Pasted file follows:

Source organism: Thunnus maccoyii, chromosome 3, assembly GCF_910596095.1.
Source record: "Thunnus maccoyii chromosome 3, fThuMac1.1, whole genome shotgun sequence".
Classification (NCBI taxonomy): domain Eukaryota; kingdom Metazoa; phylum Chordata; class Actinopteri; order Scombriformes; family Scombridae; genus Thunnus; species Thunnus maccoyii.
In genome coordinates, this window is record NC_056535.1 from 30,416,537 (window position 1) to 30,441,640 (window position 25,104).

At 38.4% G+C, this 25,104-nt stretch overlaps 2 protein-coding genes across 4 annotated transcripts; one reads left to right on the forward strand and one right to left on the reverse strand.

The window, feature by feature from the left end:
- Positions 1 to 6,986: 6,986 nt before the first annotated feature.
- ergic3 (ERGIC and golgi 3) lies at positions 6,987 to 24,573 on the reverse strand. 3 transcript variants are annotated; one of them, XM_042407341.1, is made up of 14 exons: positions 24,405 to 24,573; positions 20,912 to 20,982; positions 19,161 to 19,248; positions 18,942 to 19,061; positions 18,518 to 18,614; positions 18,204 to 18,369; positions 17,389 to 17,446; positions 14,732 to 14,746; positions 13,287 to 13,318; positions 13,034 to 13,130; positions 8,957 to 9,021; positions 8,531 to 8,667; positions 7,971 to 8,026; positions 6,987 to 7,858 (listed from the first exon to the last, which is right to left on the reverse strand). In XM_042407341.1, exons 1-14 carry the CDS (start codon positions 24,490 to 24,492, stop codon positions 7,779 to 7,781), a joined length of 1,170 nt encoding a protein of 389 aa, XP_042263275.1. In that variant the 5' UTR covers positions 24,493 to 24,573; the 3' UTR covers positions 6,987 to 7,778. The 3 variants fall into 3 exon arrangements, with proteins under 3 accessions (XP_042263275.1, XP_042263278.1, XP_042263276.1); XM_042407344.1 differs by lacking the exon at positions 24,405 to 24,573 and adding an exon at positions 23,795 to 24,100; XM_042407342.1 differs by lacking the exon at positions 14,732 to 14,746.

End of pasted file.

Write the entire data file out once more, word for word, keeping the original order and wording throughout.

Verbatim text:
Source organism: Thunnus maccoyii, chromosome 3, assembly GCF_910596095.1.
Source record: "Thunnus maccoyii chromosome 3, fThuMac1.1, whole genome shotgun sequence".
Classification (NCBI taxonomy): domain Eukaryota; kingdom Metazoa; phylum Chordata; class Actinopteri; order Scombriformes; family Scombridae; genus Thunnus; species Thunnus maccoyii.
In genome coordinates, this window is record NC_056535.1 from 30,416,537 (window position 1) to 30,441,640 (window position 25,104).

At 38.4% G+C, this 25,104-nt stretch overlaps 2 protein-coding genes across 4 annotated transcripts; one reads left to right on the forward strand and one right to left on the reverse strand.

The window, feature by feature from the left end:
- Positions 1 to 6,986: 6,986 nt before the first annotated feature.
- ergic3 (ERGIC and golgi 3) lies at positions 6,987 to 24,573 on the reverse strand. 3 transcript variants are annotated; one of them, XM_042407341.1, is made up of 14 exons: positions 24,405 to 24,573; positions 20,912 to 20,982; positions 19,161 to 19,248; positions 18,942 to 19,061; positions 18,518 to 18,614; positions 18,204 to 18,369; positions 17,389 to 17,446; positions 14,732 to 14,746; positions 13,287 to 13,318; positions 13,034 to 13,130; positions 8,957 to 9,021; positions 8,531 to 8,667; positions 7,971 to 8,026; positions 6,987 to 7,858 (listed from the first exon to the last, which is right to left on the reverse strand). In XM_042407341.1, exons 1-14 carry the CDS (start codon positions 24,490 to 24,492, stop codon positions 7,779 to 7,781), a joined length of 1,170 nt encoding a protein of 389 aa, XP_042263275.1. In that variant the 5' UTR covers positions 24,493 to 24,573; the 3' UTR covers positions 6,987 to 7,778. The 3 variants fall into 3 exon arrangements, with proteins under 3 accessions (XP_042263275.1, XP_042263278.1, XP_042263276.1); XM_042407344.1 differs by lacking the exon at positions 24,405 to 24,573 and adding an exon at positions 23,795 to 24,100; XM_042407342.1 differs by lacking the exon at positions 14,732 to 14,746.